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Gang members quelled riots, should stop Baltimore's bleeding

Self-described gang members stand with members of the Baltimore City Council to condemn rioting.
Self-described gang members stand with members of the Baltimore City Council to condemn rioting. (Luke Broadwater / Baltimore Sun)

Here's an idea: Let's have Baltimore City Council President Bernard C. "Jack" Young call on those gang members who helped quell violence on Riot Monday to help quell violence the other 364 days of the year.

There were two more shootings Monday night, another Tuesday morning, and by the time you read this, there will probably be more. There were 10 shootings Sunday and four homicides over the weekend.

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There were 10 shootings Thursday. By Monday night, 87 people had been killed in Baltimore in 2015, nearly 30 percent more than last year at this time. Nonfatal shootings are up nearly 50 percent.

None of this occurred on Riot Monday. It's occurred since.

We're glad that several self-described gang members (SDGMs) got involved and tried to bring peace to the streets of West Baltimore when this city descended into chaos April 27 after Freddie Gray's funeral. I must admit it was weird seeing two of the SDGMs the next day standing with the president of the City Council and two other council members to call for an end to the violence and rioting.

But this city needed all the help it could get during the last week of April.

My question is: Where are the SDGMs now? Please tell me the president of the City Council got a few phone numbers. Please tell me he didn't form a questionable alliance just to bring a relatively quick end to the vandalism and looting. Please tell us Prez Jack got something more than a photo op out of all this.

You'll recall that at a City Hall news conference the day after the riots, two gang members sporting red bandannas stood next to Young and said they were "against the violence." One of the SDGMs identified himself as Trey and said: "If we can stick together doing something negative, then we can stick together doing something positive."

My point exactly: Use whatever influence you have to help end the day-to-day violence that sucks the life out of this city and keeps us high on the FBI's most-violent list. How about that, Trey?

"These men have been out on the street quelling the senseless violence that has consumed our city," Young told the news media.

Well, fine. Where are they now?

We are going through what a certain former public information officer for the Baltimore Police Department once called "a little bit of a spike in violence," which is why he is a former PIO. That time (July 2013), there were 20 people shot and eight killed over a weekend. So, of course, Baltimore has seen these miserable surges before. Even as the city makes progress against crime generally, the shootings and homicides continue at a high per capita rate.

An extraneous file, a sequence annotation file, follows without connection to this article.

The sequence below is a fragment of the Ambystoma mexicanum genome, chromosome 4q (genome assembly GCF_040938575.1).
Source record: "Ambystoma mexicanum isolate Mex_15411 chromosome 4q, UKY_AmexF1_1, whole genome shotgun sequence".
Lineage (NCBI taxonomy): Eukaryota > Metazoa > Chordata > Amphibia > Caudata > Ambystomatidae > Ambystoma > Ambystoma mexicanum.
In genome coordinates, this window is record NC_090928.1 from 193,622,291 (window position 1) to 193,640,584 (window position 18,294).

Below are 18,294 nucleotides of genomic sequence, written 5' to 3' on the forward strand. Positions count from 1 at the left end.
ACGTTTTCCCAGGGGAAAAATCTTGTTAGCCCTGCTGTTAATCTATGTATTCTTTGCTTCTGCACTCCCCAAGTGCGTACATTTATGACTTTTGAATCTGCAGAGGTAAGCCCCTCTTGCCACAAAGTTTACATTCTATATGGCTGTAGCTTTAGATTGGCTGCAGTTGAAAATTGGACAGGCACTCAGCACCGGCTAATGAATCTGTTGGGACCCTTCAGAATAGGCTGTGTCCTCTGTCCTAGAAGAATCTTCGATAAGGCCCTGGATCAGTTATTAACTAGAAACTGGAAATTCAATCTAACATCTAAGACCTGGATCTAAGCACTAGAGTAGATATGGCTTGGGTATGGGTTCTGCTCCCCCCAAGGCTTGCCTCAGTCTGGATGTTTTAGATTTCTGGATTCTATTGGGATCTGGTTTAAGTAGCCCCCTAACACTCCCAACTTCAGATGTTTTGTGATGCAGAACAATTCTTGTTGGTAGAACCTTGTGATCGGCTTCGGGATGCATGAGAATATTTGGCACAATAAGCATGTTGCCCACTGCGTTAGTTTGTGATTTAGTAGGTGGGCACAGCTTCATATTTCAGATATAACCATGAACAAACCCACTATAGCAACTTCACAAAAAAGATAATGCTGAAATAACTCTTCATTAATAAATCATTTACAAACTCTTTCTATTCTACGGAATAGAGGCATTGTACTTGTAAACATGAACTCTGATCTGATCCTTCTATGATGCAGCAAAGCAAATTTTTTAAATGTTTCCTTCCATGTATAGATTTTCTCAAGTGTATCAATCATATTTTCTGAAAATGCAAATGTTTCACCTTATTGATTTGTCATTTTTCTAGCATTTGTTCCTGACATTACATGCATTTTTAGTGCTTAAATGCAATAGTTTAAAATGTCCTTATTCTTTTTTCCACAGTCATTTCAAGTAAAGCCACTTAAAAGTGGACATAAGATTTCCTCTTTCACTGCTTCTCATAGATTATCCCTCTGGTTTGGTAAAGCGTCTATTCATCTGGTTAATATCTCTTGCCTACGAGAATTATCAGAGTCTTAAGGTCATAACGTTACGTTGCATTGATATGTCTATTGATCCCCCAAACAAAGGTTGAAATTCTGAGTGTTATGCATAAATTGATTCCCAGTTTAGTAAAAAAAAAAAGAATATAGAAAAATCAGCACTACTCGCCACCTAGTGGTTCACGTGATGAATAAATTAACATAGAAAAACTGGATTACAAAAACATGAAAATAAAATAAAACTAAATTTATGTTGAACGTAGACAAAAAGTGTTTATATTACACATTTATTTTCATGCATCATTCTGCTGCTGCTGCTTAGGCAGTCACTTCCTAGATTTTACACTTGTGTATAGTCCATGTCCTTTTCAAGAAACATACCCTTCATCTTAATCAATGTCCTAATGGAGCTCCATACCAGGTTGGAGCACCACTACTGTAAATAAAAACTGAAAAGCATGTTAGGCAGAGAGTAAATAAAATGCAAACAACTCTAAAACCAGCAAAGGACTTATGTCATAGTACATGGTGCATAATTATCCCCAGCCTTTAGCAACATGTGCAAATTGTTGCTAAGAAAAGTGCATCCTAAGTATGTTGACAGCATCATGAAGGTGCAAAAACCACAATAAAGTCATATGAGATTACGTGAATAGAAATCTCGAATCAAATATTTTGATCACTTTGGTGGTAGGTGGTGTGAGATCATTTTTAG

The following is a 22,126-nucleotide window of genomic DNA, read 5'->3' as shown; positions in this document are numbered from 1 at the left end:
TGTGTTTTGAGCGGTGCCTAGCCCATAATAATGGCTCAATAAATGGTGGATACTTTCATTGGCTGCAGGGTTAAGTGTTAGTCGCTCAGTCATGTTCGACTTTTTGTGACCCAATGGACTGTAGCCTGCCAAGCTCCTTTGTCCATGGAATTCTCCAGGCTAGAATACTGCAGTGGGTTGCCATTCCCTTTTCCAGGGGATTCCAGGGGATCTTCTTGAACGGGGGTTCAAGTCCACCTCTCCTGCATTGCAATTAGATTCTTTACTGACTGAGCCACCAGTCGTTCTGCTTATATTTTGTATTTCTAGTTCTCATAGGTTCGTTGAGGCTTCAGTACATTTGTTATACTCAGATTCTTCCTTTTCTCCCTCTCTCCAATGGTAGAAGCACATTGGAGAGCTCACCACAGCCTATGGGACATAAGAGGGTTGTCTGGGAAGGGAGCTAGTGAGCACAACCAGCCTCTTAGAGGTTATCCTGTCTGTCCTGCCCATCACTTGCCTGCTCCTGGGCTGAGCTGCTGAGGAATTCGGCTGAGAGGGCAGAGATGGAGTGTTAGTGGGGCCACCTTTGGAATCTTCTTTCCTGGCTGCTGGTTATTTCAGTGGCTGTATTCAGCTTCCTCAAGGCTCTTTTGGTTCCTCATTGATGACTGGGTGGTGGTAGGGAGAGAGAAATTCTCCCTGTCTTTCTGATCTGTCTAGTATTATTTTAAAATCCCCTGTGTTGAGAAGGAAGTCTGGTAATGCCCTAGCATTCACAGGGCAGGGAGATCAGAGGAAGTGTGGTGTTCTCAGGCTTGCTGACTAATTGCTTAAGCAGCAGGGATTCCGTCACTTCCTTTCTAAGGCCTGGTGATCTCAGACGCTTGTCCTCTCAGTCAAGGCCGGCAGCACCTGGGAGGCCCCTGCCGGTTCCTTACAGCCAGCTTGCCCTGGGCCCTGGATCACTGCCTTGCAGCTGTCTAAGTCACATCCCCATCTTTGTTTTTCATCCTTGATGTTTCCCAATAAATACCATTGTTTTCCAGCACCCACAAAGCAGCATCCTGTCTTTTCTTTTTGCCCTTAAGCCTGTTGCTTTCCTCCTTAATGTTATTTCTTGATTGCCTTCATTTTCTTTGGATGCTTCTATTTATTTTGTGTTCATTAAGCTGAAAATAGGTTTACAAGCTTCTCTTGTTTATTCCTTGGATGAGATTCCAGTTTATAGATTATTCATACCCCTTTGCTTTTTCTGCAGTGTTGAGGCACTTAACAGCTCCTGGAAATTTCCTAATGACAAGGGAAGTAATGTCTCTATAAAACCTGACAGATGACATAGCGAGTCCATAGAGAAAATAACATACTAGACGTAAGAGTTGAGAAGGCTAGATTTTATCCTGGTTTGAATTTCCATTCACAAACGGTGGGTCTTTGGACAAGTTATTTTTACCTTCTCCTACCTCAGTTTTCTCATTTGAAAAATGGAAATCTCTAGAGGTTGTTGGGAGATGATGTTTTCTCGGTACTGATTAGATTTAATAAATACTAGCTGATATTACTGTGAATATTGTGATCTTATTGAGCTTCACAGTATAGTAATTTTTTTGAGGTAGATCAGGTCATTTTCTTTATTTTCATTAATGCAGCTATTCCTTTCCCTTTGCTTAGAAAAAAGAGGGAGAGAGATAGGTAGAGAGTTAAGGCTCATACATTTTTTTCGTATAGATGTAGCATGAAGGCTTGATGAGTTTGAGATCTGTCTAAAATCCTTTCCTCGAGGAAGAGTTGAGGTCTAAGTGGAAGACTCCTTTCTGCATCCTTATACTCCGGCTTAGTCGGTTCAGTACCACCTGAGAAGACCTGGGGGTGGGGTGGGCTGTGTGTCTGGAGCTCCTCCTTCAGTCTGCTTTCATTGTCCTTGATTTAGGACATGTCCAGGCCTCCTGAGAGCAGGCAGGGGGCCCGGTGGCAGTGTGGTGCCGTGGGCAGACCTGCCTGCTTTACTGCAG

We assume — in part, because Police Commissioner Anthony W. Batts frequently mentions it — that gangs are behind a lot of the violence that eats away at Baltimore. So that's why, even in the smoky midst of civil unrest, some people criticized Young and other council members for standing with SDGMs and applauding their civic activism.

But apparently not all SDGMs are the same, and this is where the story takes a twist.

Here's how Lester Davis, Young's top aide, explained it: "The self-identified members who attended the [April 28] press conference and worked to keep the peace were clear that they couldn't control the actions of all of their peers. When Jack was in the community, there were individuals receptive to restoring the peace and others not interested in that. He's willing to partner with anyone who's interested in being peaceful."

Here's how Young defended his actions on Facebook: "Our job is to engage them so we can give them better options to a brighter future. This is why they veer off the path. They go to those who will listen and take them in. What the media and naysayers don't know is that they wanted to make a positive change and we were going to make sure it happened."

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In case you're wondering what that means, it means this: At least two of the SDGMs who came out to quell the rioting asked for help from Young's staff. So, according to Davis, the day after the City Hall news conference, one of them met with a dean at Coppin State University to begin the process of applying for fall enrollment, another signed up for a GED class at the Center for Urban Families in West Baltimore.

Good for them, and good luck to them. I hope they'll soon become civic-minded, self-described ex-gang members (SDXGMs) who work the streets to curtail the shootings. This beleaguered, bleeding city could use them. A lot of them.

Dan Rodricks' column also appears each Tuesday, Thursday and Sunday. He is the host of "Midday" on WYPR-FM.

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